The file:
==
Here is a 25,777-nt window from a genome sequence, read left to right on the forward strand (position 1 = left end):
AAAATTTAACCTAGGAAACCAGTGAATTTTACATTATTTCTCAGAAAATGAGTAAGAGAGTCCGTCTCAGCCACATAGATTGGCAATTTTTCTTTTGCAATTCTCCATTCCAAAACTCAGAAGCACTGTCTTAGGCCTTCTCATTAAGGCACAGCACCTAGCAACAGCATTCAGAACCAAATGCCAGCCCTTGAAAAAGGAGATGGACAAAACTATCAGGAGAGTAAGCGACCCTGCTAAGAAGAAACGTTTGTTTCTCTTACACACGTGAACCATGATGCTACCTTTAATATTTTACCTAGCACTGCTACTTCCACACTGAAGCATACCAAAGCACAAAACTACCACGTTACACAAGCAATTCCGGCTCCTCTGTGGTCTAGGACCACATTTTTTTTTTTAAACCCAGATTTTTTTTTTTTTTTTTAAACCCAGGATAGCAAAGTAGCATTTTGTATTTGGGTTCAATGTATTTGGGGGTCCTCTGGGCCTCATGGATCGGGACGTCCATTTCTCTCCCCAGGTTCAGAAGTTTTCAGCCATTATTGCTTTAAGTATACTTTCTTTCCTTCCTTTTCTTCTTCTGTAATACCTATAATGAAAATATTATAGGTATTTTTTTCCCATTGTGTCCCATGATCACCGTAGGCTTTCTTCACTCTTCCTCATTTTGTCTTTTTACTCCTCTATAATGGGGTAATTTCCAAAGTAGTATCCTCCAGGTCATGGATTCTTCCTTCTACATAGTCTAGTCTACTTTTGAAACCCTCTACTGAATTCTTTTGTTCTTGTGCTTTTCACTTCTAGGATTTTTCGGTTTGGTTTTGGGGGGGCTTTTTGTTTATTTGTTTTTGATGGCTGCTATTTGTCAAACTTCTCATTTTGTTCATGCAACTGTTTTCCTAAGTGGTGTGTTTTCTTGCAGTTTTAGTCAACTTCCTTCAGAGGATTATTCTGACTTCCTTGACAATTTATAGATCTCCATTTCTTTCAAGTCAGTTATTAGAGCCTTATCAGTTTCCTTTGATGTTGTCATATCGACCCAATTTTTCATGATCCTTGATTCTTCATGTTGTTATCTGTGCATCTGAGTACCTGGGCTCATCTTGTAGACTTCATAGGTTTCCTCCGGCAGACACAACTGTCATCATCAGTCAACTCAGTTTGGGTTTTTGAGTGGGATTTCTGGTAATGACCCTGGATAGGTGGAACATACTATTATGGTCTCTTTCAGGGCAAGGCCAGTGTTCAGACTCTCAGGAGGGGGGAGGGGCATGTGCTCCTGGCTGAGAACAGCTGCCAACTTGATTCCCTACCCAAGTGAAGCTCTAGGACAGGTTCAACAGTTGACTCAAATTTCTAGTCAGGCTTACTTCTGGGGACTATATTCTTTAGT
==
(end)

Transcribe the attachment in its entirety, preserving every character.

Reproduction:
Here is a 25,777-nt window from a genome sequence, read left to right on the forward strand (position 1 = left end):
AAAATTTAACCTAGGAAACCAGTGAATTTTACATTATTTCTCAGAAAATGAGTAAGAGAGTCCGTCTCAGCCACATAGATTGGCAATTTTTCTTTTGCAATTCTCCATTCCAAAACTCAGAAGCACTGTCTTAGGCCTTCTCATTAAGGCACAGCACCTAGCAACAGCATTCAGAACCAAATGCCAGCCCTTGAAAAAGGAGATGGACAAAACTATCAGGAGAGTAAGCGACCCTGCTAAGAAGAAACGTTTGTTTCTCTTACACACGTGAACCATGATGCTACCTTTAATATTTTACCTAGCACTGCTACTTCCACACTGAAGCATACCAAAGCACAAAACTACCACGTTACACAAGCAATTCCGGCTCCTCTGTGGTCTAGGACCACATTTTTTTTTTTAAACCCAGATTTTTTTTTTTTTTTTTAAACCCAGGATAGCAAAGTAGCATTTTGTATTTGGGTTCAATGTATTTGGGGGTCCTCTGGGCCTCATGGATCGGGACGTCCATTTCTCTCCCCAGGTTCAGAAGTTTTCAGCCATTATTGCTTTAAGTATACTTTCTTTCCTTCCTTTTCTTCTTCTGTAATACCTATAATGAAAATATTATAGGTATTTTTTTCCCATTGTGTCCCATGATCACCGTAGGCTTTCTTCACTCTTCCTCATTTTGTCTTTTTACTCCTCTATAATGGGGTAATTTCCAAAGTAGTATCCTCCAGGTCATGGATTCTTCCTTCTACATAGTCTAGTCTACTTTTGAAACCCTCTACTGAATTCTTTTGTTCTTGTGCTTTTCACTTCTAGGATTTTTCGGTTTGGTTTTGGGGGGGCTTTTTGTTTATTTGTTTTTGATGGCTGCTATTTGTCAAACTTCTCATTTTGTTCATGCAACTGTTTTCCTAAGTGGTGTGTTTTCTTGCAGTTTTAGTCAACTTCCTTCAGAGGATTATTCTGACTTCCTTGACAATTTATAGATCTCCATTTCTTTCAAGTCAGTTATTAGAGCCTTATCAGTTTCCTTTGATGTTGTCATATCGACCCAATTTTTCATGATCCTTGATTCTTCATGTTGTTATCTGTGCATCTGAGTACCTGGGCTCATCTTGTAGACTTCATAGGTTTCCTCCGGCAGACACAACTGTCATCATCAGTCAACTCAGTTTGGGTTTTTGAGTGGGATTTCTGGTAATGACCCTGGATAGGTGGAACATACTATTATGGTCTCTTTCAGGGCAAGGCCAGTGTTCAGACTCTCAGGAGGGGGGAGGGGCATGTGCTCCTGGCTGAGAACAGCTGCCAACTTGATTCCCTACCCAAGTGAAGCTCTAGGACAGGTTCAACAGTTGACTCAAATTTCTAGTCAGGCTTACTTCTGGGGACTATATTCTTTAGT